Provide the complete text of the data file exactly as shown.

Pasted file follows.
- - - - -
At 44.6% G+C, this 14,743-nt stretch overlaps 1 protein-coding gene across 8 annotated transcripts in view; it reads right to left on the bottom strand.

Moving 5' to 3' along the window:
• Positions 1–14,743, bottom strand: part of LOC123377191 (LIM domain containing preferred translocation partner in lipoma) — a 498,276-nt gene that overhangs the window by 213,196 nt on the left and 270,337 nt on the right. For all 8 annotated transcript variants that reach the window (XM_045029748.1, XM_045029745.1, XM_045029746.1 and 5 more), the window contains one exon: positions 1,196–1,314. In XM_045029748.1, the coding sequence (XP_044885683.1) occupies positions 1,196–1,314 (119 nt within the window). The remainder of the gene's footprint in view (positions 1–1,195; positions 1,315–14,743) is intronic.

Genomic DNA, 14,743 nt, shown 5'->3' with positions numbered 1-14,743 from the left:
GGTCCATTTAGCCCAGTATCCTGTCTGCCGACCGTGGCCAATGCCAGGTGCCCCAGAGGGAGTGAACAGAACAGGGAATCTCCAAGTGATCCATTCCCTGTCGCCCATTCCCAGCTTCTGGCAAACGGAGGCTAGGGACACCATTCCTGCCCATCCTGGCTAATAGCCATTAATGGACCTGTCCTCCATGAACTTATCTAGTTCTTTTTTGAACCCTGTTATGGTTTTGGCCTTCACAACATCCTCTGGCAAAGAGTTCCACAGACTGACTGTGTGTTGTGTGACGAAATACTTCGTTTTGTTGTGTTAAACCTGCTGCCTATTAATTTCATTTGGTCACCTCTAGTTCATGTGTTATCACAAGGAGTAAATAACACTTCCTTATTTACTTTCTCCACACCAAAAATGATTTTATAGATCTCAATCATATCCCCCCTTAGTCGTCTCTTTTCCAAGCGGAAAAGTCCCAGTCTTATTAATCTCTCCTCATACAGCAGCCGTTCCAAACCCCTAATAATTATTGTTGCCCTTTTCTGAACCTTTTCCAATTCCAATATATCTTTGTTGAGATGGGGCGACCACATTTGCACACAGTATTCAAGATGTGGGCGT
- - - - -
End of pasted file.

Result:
At 44.6% G+C, this 14,743-nt stretch overlaps 1 protein-coding gene across 8 annotated transcripts in view; it reads right to left on the bottom strand.

Moving 5' to 3' along the window:
• Positions 1–14,743, bottom strand: part of LOC123377191 (LIM domain containing preferred translocation partner in lipoma) — a 498,276-nt gene that overhangs the window by 213,196 nt on the left and 270,337 nt on the right. For all 8 annotated transcript variants that reach the window (XM_045029748.1, XM_045029745.1, XM_045029746.1 and 5 more), the window contains one exon: positions 1,196–1,314. In XM_045029748.1, the coding sequence (XP_044885683.1) occupies positions 1,196–1,314 (119 nt within the window). The remainder of the gene's footprint in view (positions 1–1,195; positions 1,315–14,743) is intronic.

Genomic DNA, 14,743 nt, shown 5'->3' with positions numbered 1-14,743 from the left:
GGTCCATTTAGCCCAGTATCCTGTCTGCCGACCGTGGCCAATGCCAGGTGCCCCAGAGGGAGTGAACAGAACAGGGAATCTCCAAGTGATCCATTCCCTGTCGCCCATTCCCAGCTTCTGGCAAACGGAGGCTAGGGACACCATTCCTGCCCATCCTGGCTAATAGCCATTAATGGACCTGTCCTCCATGAACTTATCTAGTTCTTTTTTGAACCCTGTTATGGTTTTGGCCTTCACAACATCCTCTGGCAAAGAGTTCCACAGACTGACTGTGTGTTGTGTGACGAAATACTTCGTTTTGTTGTGTTAAACCTGCTGCCTATTAATTTCATTTGGTCACCTCTAGTTCATGTGTTATCACAAGGAGTAAATAACACTTCCTTATTTACTTTCTCCACACCAAAAATGATTTTATAGATCTCAATCATATCCCCCCTTAGTCGTCTCTTTTCCAAGCGGAAAAGTCCCAGTCTTATTAATCTCTCCTCATACAGCAGCCGTTCCAAACCCCTAATAATTATTGTTGCCCTTTTCTGAACCTTTTCCAATTCCAATATATCTTTGTTGAGATGGGGCGACCACATTTGCACACAGTATTCAAGATGTGGGCGT